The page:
17 Aug 2015

Somers-Hall, (4.3), Deleuze’s Difference and Repetition, ‘4.3 Ideas and the Wider Calculus (178–84/226–32)’, summary

by Corry Shores
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[The following is summary. All boldface, underlining, and bracketed commentary are my own. Proofreading is incomplete, so please forgive my typos and other distracting mistakes. Somers-Hall is abbreviated SH and Difference and Repetition as DR.]

Summary of

Henry Somers-Hall

Deleuze’s Difference and Repetition:
An Edinburgh Philosophical Guide

Part 1
A Guide to the Text

Chapter 4. Ideas and the Synthesis of Difference

4.3 Ideas and the Wider Calculus (178–84/226–32)

Brief summary:
Deleuze has been discussing how differential calculus allows us to understand certain structural features of his notion of the Idea. However, other fields (including physics, biology, psychology, and sociology) as well generate Ideas in response to problems. The important difference is that differential calculus also deals with the issue of the grounds for a problem to be determinable, namely, with the differential relations between undetermined, reciprocally related parts. Since Ideas are composed of many such differential relations, they are multiplicities. There are three criteria for the emergence of an Idea: 1) the parts are determined only through their differential reciprocal relations, and thus they are not determined prior to those relations, 2) when the differential elements are reciprocally related, they lose any sort of independence they may previously have had, 3) the Idea must apply to a variety of spatio-temporal differential relations in the world.

Summary

Recall from section 3.5 how for Plato, mathematics was the second highest form of knowledge, right below knowledge of the Ideas. [You might recall as well the diagram that we displayed there, which is taken gratefully from the Thesis Eleven website.]

Likewise, “Deleuze wants to provide an account of the world, not just of the field of mathematics” (SH 141). We noted before that problems are on a different order than solutions are, and so mathematics is merely a way of representing solutions:

what is mathematical (or physical, biological, psychical or sociological) are the solutions’ (DR 179/227). These domains do not apply to problems themselves, but only | to problems as expressed in relation to (and within) solutions. The calculus is itself a way of providing symbols of difference, and as such, it is still propositional, and tied to a specific domain. Since, and as such, it is still propositional, and tied to a specific domain. Since what these symbols refer to cannot be represented, however, the calculus points beyond itself to the problem itself.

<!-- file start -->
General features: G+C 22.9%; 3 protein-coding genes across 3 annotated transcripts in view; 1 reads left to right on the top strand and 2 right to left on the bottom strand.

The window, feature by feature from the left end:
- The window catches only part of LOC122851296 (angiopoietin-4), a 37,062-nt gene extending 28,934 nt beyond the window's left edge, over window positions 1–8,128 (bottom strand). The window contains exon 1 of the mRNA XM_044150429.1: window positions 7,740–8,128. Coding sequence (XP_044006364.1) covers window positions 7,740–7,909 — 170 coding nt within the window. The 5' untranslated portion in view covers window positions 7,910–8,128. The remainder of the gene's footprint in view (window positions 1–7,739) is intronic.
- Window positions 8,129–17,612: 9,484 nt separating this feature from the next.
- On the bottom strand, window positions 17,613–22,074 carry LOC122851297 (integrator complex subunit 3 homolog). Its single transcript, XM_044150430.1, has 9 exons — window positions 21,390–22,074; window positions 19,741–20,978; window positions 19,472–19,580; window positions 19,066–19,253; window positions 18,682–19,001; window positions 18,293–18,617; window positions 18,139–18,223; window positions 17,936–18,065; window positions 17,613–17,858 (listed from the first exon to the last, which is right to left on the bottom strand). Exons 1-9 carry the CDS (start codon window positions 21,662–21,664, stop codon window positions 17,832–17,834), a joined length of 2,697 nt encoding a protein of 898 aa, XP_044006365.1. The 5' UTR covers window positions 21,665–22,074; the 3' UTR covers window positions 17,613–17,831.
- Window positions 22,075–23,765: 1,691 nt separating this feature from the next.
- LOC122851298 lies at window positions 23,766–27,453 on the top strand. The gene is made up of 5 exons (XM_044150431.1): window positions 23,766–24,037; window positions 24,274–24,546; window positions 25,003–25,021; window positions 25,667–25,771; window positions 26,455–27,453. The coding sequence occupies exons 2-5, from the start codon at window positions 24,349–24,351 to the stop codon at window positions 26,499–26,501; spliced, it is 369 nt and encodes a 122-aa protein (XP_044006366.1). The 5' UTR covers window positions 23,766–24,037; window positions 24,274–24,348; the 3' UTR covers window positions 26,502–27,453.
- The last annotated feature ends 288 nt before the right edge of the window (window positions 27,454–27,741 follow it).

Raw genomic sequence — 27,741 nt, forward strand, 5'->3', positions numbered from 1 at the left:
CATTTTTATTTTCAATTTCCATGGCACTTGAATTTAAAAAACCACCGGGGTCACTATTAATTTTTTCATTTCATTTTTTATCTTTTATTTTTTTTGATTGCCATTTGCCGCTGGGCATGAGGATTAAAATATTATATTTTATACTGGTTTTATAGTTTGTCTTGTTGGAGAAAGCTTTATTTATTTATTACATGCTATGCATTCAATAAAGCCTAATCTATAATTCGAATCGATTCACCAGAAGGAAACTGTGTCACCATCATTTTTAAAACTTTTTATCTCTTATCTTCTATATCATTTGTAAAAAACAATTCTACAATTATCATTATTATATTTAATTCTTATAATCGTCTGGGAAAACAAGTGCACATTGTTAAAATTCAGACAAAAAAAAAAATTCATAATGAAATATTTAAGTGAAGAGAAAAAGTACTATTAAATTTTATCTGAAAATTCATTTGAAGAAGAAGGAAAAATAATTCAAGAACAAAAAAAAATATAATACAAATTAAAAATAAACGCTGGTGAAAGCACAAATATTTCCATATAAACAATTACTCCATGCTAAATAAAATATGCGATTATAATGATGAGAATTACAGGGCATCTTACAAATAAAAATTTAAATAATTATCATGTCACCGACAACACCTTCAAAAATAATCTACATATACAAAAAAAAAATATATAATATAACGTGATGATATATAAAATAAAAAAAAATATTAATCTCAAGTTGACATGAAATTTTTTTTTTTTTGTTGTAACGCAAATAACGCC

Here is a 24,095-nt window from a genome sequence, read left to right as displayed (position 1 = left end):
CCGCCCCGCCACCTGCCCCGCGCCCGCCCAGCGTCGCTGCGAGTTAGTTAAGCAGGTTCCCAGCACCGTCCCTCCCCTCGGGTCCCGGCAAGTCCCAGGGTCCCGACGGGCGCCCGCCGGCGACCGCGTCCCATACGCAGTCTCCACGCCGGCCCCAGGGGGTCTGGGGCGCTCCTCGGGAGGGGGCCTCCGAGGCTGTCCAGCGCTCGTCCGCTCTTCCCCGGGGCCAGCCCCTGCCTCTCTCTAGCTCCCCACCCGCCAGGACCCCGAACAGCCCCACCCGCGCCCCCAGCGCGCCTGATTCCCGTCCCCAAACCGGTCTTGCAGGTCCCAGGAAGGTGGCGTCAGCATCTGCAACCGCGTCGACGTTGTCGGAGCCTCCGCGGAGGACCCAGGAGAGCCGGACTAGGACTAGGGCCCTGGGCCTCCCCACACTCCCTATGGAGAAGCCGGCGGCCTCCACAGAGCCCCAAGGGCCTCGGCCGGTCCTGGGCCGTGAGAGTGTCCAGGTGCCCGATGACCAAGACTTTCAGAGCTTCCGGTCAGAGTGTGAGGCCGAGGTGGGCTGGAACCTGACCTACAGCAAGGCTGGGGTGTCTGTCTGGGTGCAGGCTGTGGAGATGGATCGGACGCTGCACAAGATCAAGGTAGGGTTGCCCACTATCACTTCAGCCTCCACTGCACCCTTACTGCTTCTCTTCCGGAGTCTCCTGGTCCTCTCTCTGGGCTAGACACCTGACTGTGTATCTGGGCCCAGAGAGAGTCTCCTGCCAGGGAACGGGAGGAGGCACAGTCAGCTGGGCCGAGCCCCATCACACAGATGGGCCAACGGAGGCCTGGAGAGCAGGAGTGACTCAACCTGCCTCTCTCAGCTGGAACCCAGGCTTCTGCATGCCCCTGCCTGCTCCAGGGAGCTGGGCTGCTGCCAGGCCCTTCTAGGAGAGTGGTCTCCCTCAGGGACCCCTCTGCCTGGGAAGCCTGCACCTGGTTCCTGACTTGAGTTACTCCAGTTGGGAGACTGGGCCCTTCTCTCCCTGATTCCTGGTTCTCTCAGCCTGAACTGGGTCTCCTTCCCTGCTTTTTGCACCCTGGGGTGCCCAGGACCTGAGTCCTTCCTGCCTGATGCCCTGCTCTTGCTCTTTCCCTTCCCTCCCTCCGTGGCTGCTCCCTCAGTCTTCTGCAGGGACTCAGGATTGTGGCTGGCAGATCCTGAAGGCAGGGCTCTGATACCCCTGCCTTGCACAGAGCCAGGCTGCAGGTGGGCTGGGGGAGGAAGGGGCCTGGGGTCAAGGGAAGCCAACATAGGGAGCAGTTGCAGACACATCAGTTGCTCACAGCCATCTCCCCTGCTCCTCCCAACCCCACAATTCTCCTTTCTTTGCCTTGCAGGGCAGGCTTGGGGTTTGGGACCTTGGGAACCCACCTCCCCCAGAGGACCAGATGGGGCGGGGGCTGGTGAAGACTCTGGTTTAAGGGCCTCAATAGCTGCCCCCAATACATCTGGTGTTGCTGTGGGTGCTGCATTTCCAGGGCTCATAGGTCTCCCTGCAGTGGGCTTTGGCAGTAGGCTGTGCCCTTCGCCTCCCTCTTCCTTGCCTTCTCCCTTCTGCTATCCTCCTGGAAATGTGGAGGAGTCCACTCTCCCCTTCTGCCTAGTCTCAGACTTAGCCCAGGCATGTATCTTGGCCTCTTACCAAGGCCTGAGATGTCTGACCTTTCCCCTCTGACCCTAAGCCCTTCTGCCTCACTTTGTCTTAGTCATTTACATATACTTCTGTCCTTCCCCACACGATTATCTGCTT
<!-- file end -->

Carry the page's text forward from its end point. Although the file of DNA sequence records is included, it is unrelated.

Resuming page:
(SH 142)

[It seems that the idea is the following. Difference itself and the problem exist on a sub-representational level. There are many fields that offer solutions in representational ways to these problems and offer a symbolic expression of difference. But the calculus, unlike other fields, both recognizes that the differential is undetermined while at the same time it explains how that undetermined can become determined (its determinability). Perhaps these other fields like biology and so on only try to generate their own determinations rather than deal with the conditions of determinability itself.]

What is important about the calculus is that it presents an account of how undetermined elements can become determinate through entering into reciprocal relations. As relations exist in domains outside of mathematics, the differential calculus ‘has a wider universal sense in which it designates the composite universal whole that includes Problems or dialectical Ideas, the Scientific expression of problems, and the Establishment of fields of solution’ (DR 181/229).

Recall how for Deleuze, “Ideas are formed from the differential relations of their elements” [and since there are many such relations of elements] “In this sense, Deleuze claims that ‘Ideas are multiplicities’ (DR 182/230); and “They are the reciprocal relationships of elements that in themselves are indeterminate.” (SH 142). [If we are dealing with for example multiple physical things in space, they are determinate on their own, putting aside their combined membership in larger groupings. The differentials, we said however, do not have determinate value on their own, but only in their reciprocal relations. See for example Deleuze’s explanation from his course lecture of 1981/03/10. The next idea is that Multiplicity in this case is substantive. Perhaps the idea is that the parts on their own are not substantive, since they are not determinable, but only as a group in reciprocal relation are they determinable and thus substantial.]